The Super Mario Bros. Movie is the Best Video Game Adaptation Yet
As a kid who grew up playing Super Mario Bros. on the Nintendo Entertainment System, I had often imagined what a proper film adaptation would be like. The 1993 live-action adaptation strayed way too far from the source material and was a failure with audiences and critics. It stands as an example, along with Mortal Kombat: Annihilation and the many works of director Uwe Boll, of why video game adaptations often are bad movies. Illumination’s The Super Mario Bros. Movie, however, is an imaginative and crowd-pleasing animated take on the best-selling Nintendo franchise that is better than nine-year-old me would have ever imagined.
Mario (voiced by Chris Pratt) and his brother Luigi (voiced by Charlie Day) live in Brooklyn, New York. They are also plumbers of exceptional skill who just opened their own plumbing business serving the community they care very deeply for. When an inexplicable leak starts to wreak havoc on the streets of Brooklyn, the Super Mario Bros. rush to help stop the problem. They are then transported through pipe portals to a parallel universe and are separated.
Luigi is captured by Bowser, King of the Koopas (voiced by Jack Black), a vicious fire-breathing tortoise who seeks to conquer his world with his army of beasts. Mario lands in the Mushroom Kingdom, where he is greeted by the anthropomorphic mushroom Toad (voiced by Keegan-Michael Key), who immediately pushes Mario into an adventure. Toad brings Mario to Princess Peaches (voiced by Anya Taylor-Joy), the benevolent ruler of the Mushroom Kingdom and the object of King Bowser’s unrequited affection. They form a fellowship to confront Bowser before he conquers the Mushroom Kingdom, forces Peaches to be his bride, and executes Luigi.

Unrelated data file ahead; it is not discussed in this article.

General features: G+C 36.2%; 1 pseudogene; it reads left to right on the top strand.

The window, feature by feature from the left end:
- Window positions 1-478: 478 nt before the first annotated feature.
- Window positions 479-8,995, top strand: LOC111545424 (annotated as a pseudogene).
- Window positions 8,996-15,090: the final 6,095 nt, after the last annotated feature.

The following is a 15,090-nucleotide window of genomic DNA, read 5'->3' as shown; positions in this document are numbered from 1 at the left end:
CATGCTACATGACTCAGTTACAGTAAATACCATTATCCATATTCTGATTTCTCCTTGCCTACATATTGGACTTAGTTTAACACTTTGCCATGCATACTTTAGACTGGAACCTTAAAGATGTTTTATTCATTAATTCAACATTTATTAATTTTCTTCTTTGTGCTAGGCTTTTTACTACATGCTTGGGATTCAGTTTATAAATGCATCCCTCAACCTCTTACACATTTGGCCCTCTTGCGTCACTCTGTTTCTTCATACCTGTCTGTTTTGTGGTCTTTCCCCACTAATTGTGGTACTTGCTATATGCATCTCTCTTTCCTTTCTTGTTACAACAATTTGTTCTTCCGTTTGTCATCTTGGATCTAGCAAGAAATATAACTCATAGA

The Super Mario Bros. Movie is incredibly entertaining with dazzling animation. Mario, Luigi, and the rest are painted with a lush, colorful palette. Screenwriter Matthew Fogel, who also penned Minions: The Rise of Gru, crafts a straightforward story that brings to life many of the familiar characters while building a wondrous, new fantasy setting. It refuses to dwell on things like the physics of the Mushroom Kingdom, adding to the mystery. Like Star Wars, it cognizantly follows what is called “the hero’s journey,” a familiar template that many adventure stories have been built upon.
The film reveres the source material, never forgetting its target audience is youngsters and fans of the game. It is never patronizing nor settles for mediocrity, which is a relief for the adults in the audience. Parents and guardians will be relieved by the lack of risqué innuendo or scatological humor that is all too common in modern animated fare. They will also be delighted by the brisk 93-minute running time.
The film also uses the Super Mario Bros as a model of how people build flourishing communities. The bond Mario and Luigi have as brothers is particularly strong. If there is a problem, they can count on each other or their family. They have mastered a marketable skill that allows them to support themselves. They build trust in Brooklyn by providing honest, innovative plumbing services. Their former boss Spike (voiced by Sebastian Maniscalco) will be forced to become more competitive to stay in business, and the neighbors they serve are all the better for it. A thriving community also presupposes peaceful cooperation between people, and Mario and his friends know that stopping King Bowser’s conquest keeps their families and neighbors alive and safe.
Cynics may dismiss The Super Mario Bros. Movie as an elaborate commercial for Nintendo or a shameless cash grab. That all may be true, but so what? The motion picture industry exists to make money by selling entertainment to the public. Not every movie needs to be an exercise in highbrow art and children’s video games might not motivate producers enough to make a film that tops Citizen Kane or Casablanca. What directors Aaron Horvath and Michael Jelenic have accomplished is they have made the best Nintendo commercial yet. It is also a very financially successful commercial if you look at its box office receipts. It is also the most dazzling animated feature since The Lego Movie and the best video game adaptation yet.